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Production of omega-3 eicosapentaenoic acid by metabolic engineering of Yarrowia lipolytica


The availability of the omega-3 fatty acids eicosapentaenoic acid (EPA) and docosahexaenoic acid (DHA) is currently limited because they are produced mainly by marine fisheries that cannot keep pace with the demands of the growing market for these products. A sustainable non-animal source of EPA and DHA is needed. Metabolic engineering of the oleaginous yeast Yarrowia lipolytica resulted in a strain that produced EPA at 15% of dry cell weight. The engineered yeast lipid comprises EPA at 56.6% and saturated fatty acids at less than 5% by weight, which are the highest and the lowest percentages, respectively, among known EPA sources. Inactivation of the peroxisome biogenesis gene PEX10 was crucial in obtaining high EPA yields and may increase the yields of other commercially desirable lipid-related products. This technology platform enables the production of lipids with tailored fatty acid compositions and provides a sustainable source of EPA.

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Figure 1: Fatty acid profiles of Y. lipolytica strains and EPA biosynthetic pathways.
Figure 2: Schematic showing the construction of the EPA-producing strain Y4305.
Figure 3: Fatty acid profiles and lipid content of strains with PEX10 mutations.
Figure 4: Peroxisome morphology and protein import in strains with PEX10 mutations.
Figure 5: EPA and lipid production in strain Y4305.
Figure 6: Fatty acid distribution of lipid species from strain Y4305.

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We are grateful to H. Bryndza and J. Pierce for their strong support. We thank A. Kinney and S. Picataggio for their suggestions, K. Czymmek and J. Li for their technical help and D. Chesire for critical reading of this manuscript.

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Authors and Affiliations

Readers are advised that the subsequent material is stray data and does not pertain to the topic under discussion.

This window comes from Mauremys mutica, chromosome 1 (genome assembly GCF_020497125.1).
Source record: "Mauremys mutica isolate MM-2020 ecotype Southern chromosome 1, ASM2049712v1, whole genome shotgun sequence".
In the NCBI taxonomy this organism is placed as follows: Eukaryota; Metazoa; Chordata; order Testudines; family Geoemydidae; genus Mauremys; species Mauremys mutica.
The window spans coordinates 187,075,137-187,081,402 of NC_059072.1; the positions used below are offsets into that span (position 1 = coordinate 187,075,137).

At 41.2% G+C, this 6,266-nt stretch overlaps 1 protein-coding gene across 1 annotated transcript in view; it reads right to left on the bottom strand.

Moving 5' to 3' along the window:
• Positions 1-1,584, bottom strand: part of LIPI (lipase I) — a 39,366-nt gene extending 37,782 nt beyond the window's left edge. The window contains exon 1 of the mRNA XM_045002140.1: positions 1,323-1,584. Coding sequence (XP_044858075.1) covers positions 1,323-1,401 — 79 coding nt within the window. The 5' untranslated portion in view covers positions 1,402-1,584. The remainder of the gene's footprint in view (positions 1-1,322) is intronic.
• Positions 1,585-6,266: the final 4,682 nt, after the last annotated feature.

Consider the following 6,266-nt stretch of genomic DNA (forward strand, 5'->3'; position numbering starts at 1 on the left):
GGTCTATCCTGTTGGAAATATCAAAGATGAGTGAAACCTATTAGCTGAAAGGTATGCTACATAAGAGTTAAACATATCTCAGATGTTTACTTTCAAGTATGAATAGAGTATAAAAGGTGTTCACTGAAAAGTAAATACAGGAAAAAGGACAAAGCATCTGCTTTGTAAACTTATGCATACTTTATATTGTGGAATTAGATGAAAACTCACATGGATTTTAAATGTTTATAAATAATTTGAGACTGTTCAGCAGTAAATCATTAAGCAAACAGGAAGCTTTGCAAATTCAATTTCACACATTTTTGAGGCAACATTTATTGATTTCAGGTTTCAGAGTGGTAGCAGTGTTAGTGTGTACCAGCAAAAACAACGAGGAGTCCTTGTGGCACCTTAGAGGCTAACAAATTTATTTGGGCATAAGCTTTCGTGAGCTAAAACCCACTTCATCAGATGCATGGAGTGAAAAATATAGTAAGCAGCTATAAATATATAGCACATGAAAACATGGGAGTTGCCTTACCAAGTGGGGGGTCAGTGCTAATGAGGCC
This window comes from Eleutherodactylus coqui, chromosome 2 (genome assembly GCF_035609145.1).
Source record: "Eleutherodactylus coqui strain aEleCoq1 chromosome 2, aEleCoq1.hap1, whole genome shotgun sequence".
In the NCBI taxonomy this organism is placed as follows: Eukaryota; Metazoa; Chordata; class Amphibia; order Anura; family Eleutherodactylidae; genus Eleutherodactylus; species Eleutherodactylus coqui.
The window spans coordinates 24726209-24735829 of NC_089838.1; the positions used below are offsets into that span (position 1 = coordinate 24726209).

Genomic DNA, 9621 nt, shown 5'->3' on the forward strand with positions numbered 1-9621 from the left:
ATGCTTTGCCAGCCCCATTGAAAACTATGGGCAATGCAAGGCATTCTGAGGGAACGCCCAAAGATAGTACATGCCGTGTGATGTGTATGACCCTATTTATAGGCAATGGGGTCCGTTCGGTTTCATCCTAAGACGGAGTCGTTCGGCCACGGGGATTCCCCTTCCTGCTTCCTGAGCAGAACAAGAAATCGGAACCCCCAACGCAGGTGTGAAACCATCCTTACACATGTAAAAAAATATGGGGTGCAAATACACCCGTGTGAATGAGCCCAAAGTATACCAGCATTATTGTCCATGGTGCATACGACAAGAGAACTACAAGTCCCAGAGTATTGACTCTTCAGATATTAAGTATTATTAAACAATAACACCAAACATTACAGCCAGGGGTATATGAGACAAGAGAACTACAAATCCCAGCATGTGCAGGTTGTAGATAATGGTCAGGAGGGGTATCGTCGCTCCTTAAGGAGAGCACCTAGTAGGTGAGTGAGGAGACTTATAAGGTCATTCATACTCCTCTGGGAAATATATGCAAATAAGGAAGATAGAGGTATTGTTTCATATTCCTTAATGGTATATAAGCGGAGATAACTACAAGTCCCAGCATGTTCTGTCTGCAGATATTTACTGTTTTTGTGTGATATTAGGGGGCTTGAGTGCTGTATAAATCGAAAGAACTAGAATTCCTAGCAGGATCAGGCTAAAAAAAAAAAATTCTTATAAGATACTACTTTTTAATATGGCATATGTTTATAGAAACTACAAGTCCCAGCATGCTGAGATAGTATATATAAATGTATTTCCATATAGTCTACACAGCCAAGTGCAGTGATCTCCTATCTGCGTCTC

Q.Z. was responsible for strain-construction strategy, codon optimization of synthetic genes and design and construction of integration plasmids, and served as the lead for the strain-development team; Z.X., N.S.Y., H.G.D., E.N.J. and Q.Z. jointly conceived the concepts for gene isolation, selection and pathway engineering; Z.X., P.L.S., S.-P.H. and Q.Z. determined integration sites; R.A.R., J.E.S., J.W., D.W.P., M.D.B., D.J.M. and H.Z. performed molecular biology experiments, transformation, primary screening, flask assays and gas chromatography analyses; D.H.H. performed the analyses of fatty acid profiles, lipid content and different lipid classes; P.L.S. and M.D.B. designed and performed homologous recombination experiments for targeted PEX10 gene disruption; Z.X., D.J.M. and K.C. performed cell biology experiments; D.X., D.R.S., D.M.A., S.A.B. and B.D.T. designed and performed fermentation experiments; D.X. and B.D.T. developed models for fermentation experiments; E.F.M. performed the NMR analysis; Z.X., M.W.B., S.-P.H., N.S.Y., E.N.J. and Q.Z. prepared the manuscript; M.W.B. prepared the figures.

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Correspondence to Quinn Zhu.

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Xue, Z., Sharpe, P., Hong, SP. et al. Production of omega-3 eicosapentaenoic acid by metabolic engineering of Yarrowia lipolytica. Nat Biotechnol 31, 734–740 (2013).

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